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Marine Habitat Classification

Description of biotope or habitat type

To understand more about what this page is describing, see How to use the classification. See also How to cite.

   Infralittoral rock (and other hard substrata)

Physical habitat description

Salinity Full (30-35 ppt), Variable (18-35 ppt)
Wave exposure Extremely exposed, Very exposed, Exposed, Moderately exposed, Sheltered, Very sheltered, Extremely sheltered
Tidal streams Very strong (>6 kn), Strong (3-6 kn), Moderately strong (1-3 kn), Weak (>1 kn), Very weak (negligible)
Substratum Bedrock; boulders, cobbles; mixed substrata
Zone Infralittoral, Sublittoral fringe
Depth Band 0-5 m, 5-10 m, 10-20 m, 20-30 m, Lower shore
Other Features

Download comparative physical and biological data. The comparative tables enable a rapid comparison of the species composition and principal physical characteristics between a given set of biotopes.

Distribution of habitat IR Infralittoral rock (and other hard substrata)

  • Records used to define the biotope (core records)
  • Other records assigned to this biotope, marked as 'certain'
  • Other records assigned to this biotope, marked as 'uncertain'
  • Predicted extent of the level 3 (for sublittoral rock & deep sea) or 4 (for sublittoral sediment) habitat

Point data based on records in the UK Marine Recorder Snapshot. Predicted habitat extent is from UKSeaMap.


Infralittoral rock includes habitats of bedrock, boulders and cobbles which occur in the shallow subtidal zone and typically support seaweed communities. The upper limit is marked by the top of the kelp zone whilst the lower limit is marked by the lower limit of kelp growth or the lower limit of dense seaweed growth. Infralittoral rock typically has an upper zone of dense kelp (forest) and a lower zone of sparse kelp (park), both with an understorey of erect seaweeds. In exposed conditions the kelp is Laminaria hyperborea whilst in more sheltered habitats it is usually Saccharina latissima; other kelp species may dominate under certain conditions. On the extreme lower shore and in the very shallow subtidal (sublittoral fringe) there is usually a narrow band of dabberlocks Alaria esculenta (exposed coasts) or the kelps Laminaria digitata (moderately exposed) or L. saccharina (very sheltered). Areas of mixed ground, lacking stable rock, may lack kelps but support seaweed communities. In estuaries and other turbid-water areas the shallow subtidal may be dominated by animal communities, with only poorly developed seaweed communities.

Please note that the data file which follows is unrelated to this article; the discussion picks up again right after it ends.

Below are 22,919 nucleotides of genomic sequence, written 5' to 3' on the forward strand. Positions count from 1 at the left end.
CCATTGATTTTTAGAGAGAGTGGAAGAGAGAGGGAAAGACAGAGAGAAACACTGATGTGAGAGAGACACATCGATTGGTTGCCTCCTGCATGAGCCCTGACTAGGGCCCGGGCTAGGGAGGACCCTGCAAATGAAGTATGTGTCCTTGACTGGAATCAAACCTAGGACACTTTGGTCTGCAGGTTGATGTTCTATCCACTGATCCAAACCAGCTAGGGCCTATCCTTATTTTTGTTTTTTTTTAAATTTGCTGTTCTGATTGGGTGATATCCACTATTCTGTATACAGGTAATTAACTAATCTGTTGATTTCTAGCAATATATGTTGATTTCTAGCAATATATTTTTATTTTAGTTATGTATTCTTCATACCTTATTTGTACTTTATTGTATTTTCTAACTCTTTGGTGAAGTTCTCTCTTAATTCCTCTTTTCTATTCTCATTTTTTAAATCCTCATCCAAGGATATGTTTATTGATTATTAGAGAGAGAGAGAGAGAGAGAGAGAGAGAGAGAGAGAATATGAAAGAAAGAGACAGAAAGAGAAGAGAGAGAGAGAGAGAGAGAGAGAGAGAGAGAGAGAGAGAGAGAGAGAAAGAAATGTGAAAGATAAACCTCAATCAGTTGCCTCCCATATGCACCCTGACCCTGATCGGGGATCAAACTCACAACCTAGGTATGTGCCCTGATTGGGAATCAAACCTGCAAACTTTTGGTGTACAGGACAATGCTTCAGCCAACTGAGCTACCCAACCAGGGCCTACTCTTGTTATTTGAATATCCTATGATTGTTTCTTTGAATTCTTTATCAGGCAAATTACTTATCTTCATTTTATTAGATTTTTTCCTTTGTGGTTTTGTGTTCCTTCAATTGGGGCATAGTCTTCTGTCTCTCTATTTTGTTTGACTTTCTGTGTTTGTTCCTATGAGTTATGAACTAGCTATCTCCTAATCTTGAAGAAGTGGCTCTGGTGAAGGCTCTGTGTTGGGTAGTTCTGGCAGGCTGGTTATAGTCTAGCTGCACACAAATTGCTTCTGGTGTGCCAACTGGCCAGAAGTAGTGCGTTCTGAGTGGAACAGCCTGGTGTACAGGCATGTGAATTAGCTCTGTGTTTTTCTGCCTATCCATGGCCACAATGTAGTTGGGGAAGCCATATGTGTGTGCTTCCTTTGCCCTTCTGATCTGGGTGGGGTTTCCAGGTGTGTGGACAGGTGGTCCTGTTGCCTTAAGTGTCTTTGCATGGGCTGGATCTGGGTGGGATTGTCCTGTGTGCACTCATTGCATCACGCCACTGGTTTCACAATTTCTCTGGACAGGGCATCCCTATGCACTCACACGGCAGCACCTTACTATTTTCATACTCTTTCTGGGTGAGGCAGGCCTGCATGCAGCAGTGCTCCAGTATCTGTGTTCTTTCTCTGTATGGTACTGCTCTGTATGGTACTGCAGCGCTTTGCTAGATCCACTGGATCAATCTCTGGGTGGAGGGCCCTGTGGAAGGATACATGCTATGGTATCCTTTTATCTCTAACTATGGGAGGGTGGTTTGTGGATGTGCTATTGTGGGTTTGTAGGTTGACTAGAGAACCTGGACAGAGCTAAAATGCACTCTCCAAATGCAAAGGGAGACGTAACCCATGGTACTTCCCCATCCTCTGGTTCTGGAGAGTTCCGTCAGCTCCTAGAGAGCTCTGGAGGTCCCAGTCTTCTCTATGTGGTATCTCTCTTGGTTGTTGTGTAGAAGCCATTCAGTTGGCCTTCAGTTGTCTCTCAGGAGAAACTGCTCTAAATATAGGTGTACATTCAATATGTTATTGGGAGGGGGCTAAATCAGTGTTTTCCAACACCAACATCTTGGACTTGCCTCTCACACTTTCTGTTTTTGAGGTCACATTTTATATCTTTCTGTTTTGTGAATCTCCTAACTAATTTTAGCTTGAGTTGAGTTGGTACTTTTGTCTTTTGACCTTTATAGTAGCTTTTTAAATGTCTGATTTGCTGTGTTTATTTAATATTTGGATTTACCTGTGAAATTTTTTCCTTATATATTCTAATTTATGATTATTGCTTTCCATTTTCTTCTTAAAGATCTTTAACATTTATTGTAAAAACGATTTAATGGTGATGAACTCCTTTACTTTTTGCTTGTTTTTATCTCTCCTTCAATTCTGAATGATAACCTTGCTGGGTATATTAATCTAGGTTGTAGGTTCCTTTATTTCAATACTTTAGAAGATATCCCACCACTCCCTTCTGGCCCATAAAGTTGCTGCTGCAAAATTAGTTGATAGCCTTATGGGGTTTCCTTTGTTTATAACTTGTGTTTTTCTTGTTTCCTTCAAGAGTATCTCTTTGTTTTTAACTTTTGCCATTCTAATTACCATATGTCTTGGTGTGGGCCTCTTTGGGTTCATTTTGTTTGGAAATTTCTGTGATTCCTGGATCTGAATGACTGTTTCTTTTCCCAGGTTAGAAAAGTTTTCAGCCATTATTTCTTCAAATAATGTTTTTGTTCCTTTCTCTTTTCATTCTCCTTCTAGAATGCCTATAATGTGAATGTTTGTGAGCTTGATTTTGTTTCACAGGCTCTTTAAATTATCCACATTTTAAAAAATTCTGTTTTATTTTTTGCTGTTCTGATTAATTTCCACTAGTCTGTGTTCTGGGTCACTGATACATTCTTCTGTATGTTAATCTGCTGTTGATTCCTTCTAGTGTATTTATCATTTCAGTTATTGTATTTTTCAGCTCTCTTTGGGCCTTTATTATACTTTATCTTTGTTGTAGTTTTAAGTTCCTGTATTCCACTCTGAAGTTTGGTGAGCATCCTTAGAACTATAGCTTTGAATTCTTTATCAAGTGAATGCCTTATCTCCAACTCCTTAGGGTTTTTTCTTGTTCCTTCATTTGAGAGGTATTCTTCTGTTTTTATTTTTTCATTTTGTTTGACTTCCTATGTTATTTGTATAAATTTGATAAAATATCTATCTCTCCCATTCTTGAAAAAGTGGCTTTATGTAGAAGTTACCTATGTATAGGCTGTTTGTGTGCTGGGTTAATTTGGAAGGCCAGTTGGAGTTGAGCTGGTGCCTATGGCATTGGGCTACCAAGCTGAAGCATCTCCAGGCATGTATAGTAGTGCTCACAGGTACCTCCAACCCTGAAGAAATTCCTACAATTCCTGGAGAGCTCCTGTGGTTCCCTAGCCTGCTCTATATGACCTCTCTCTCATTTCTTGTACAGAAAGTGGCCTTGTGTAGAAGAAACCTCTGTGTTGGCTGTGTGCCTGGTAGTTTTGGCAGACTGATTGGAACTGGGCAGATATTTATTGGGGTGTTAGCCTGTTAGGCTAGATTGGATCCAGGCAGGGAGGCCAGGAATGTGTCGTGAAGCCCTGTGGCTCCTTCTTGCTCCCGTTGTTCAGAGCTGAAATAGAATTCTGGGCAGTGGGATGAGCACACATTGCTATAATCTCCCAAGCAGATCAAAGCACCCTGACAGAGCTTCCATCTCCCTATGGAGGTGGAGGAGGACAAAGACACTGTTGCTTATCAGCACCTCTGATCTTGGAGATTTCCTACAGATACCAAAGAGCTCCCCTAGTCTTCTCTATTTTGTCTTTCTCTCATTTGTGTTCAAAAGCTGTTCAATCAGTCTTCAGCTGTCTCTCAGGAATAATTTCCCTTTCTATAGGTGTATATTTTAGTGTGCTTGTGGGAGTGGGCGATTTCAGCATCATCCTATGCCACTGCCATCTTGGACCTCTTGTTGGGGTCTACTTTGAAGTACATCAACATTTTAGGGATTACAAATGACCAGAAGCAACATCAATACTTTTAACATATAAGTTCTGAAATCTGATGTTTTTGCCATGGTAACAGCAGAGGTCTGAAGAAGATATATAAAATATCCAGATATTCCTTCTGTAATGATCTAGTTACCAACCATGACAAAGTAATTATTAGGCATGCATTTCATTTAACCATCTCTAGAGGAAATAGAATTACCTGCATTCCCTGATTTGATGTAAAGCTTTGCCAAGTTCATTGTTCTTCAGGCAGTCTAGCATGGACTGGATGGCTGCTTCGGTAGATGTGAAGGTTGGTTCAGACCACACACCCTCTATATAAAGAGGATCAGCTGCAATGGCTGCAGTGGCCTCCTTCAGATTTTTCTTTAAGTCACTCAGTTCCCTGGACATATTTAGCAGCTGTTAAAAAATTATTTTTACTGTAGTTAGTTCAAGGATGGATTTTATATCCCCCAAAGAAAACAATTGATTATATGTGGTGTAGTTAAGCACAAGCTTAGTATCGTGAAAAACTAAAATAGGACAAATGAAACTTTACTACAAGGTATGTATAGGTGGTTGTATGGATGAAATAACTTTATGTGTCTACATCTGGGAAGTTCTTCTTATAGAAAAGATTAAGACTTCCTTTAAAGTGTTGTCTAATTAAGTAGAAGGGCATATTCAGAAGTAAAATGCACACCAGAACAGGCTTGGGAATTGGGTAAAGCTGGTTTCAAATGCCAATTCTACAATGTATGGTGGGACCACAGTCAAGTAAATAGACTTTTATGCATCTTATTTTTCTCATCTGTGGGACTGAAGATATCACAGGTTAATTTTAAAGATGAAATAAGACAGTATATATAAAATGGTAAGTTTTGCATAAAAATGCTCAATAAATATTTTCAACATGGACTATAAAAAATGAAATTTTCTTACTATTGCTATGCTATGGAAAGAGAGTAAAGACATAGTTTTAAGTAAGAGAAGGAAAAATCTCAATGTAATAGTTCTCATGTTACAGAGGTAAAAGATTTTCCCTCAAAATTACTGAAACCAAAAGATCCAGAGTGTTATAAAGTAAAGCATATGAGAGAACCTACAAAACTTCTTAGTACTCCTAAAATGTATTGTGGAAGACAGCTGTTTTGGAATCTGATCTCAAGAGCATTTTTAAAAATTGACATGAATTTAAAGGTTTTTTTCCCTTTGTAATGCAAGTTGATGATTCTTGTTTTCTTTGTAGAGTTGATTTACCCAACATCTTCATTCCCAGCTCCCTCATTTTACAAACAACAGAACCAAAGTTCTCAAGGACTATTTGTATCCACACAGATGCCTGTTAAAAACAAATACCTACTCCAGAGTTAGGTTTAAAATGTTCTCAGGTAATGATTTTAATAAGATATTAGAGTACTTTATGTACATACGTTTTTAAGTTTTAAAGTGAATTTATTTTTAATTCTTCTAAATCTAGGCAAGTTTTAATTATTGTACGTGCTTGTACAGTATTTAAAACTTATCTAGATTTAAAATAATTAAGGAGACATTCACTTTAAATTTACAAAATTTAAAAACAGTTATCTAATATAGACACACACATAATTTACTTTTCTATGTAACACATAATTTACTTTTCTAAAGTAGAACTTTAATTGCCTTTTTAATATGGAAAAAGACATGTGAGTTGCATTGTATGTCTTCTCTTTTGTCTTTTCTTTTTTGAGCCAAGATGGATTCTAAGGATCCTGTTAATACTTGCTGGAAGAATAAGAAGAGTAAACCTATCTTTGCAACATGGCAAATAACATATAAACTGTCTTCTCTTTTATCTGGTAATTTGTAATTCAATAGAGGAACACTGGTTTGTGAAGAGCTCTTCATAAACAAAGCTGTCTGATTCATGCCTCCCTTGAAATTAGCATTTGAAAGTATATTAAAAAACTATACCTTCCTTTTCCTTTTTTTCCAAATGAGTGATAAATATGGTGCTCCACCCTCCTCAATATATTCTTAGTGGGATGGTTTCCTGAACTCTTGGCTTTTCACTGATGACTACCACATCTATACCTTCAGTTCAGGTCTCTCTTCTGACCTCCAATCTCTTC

No situation data available.

Temporal variation

No temporal variation data available.

Characterising species

Characterising species data not applicable.

Similar biotopes or habitat types

Not applicable or unknown.

Classification history of this biotope or habitat type

Classification version Code
1996 (6.95) SR (part)

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